Gilman Boynton, 76, said that despite his repeated efforts to get an explanation, he has not been informed of the reason why ATF officials conducted the raid. He said the seizure has left him feeling like his second amendment rights have been violated.
“I've got three questions I want answered,” Boynton said. “Why were we targeted? What were they looking for? And who were they after?”
Federal officials said this week they were acting on “credible intelligence” and that their investigation revealed the agents acted appropriately when they seized the weapons.
The raid took place in the early morning hours on May 15, when agents awoke Boynton, his son Paul Gilman Boynton, 51, and daughter-in-law Lynne Boynton, 50, and proceeded to search the entire home.
They left one weapon, a Beretta that was locked in a safe, and have since returned two others – guns made before 1898, which federal law considers antiques, not firearms.
Gilman Boynton said ATF officials were cordial when the returned the two guns but that he was told he won't be able to reclaim his other weapons.
Lynne and Paul Boynton declined comment for this article.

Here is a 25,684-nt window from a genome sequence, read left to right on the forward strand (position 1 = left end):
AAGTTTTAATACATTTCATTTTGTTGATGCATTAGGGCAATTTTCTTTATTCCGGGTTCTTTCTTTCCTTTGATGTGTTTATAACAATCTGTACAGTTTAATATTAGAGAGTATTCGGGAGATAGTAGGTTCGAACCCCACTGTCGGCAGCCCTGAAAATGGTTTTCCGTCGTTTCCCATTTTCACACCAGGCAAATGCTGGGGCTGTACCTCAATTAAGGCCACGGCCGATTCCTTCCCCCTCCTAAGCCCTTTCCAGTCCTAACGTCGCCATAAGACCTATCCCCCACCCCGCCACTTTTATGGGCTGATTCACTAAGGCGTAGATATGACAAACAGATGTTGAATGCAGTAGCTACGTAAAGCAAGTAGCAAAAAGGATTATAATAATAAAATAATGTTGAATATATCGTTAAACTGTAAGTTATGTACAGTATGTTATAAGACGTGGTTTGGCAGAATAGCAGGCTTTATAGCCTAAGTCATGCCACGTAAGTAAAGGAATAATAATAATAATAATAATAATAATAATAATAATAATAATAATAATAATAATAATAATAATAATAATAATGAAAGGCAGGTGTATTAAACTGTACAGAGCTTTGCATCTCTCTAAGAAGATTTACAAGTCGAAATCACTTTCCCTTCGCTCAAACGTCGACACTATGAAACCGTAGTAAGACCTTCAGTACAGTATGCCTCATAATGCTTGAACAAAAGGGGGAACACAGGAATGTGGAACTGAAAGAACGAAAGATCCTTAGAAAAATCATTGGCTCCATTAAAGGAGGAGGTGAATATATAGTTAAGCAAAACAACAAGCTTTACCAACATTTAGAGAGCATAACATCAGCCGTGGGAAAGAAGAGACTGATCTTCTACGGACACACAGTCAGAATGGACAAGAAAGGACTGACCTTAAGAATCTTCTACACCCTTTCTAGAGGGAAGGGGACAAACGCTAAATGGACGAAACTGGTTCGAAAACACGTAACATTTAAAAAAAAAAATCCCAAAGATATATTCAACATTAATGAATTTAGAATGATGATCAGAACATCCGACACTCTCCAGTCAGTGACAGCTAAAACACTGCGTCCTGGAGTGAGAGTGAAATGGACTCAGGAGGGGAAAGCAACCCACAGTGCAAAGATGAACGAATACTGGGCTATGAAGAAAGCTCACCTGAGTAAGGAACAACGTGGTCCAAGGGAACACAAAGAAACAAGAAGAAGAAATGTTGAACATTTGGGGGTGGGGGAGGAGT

James McNally, spokesman for the ATF Boston Field Division, said Wednesday that agents followed protocol throughout the case and clarified that the guns would not be returned because the investigation found that living arrangements led to violations of U.S. codes.
“ATF followed the information they received and made a determination that the best course of action was to seize the guns,” McNally said. “After reviewing the facts of the case, there were no charges filed and will be no charges unless there is a significant change in the case, but the guns will not be returned.”
By having the guns in the home at the same time as Boynton's son, ATF officials said the family was in violation of code 18 USC 622(d) which restricts certain groups from owning guns or living in home where guns are accessible. Read more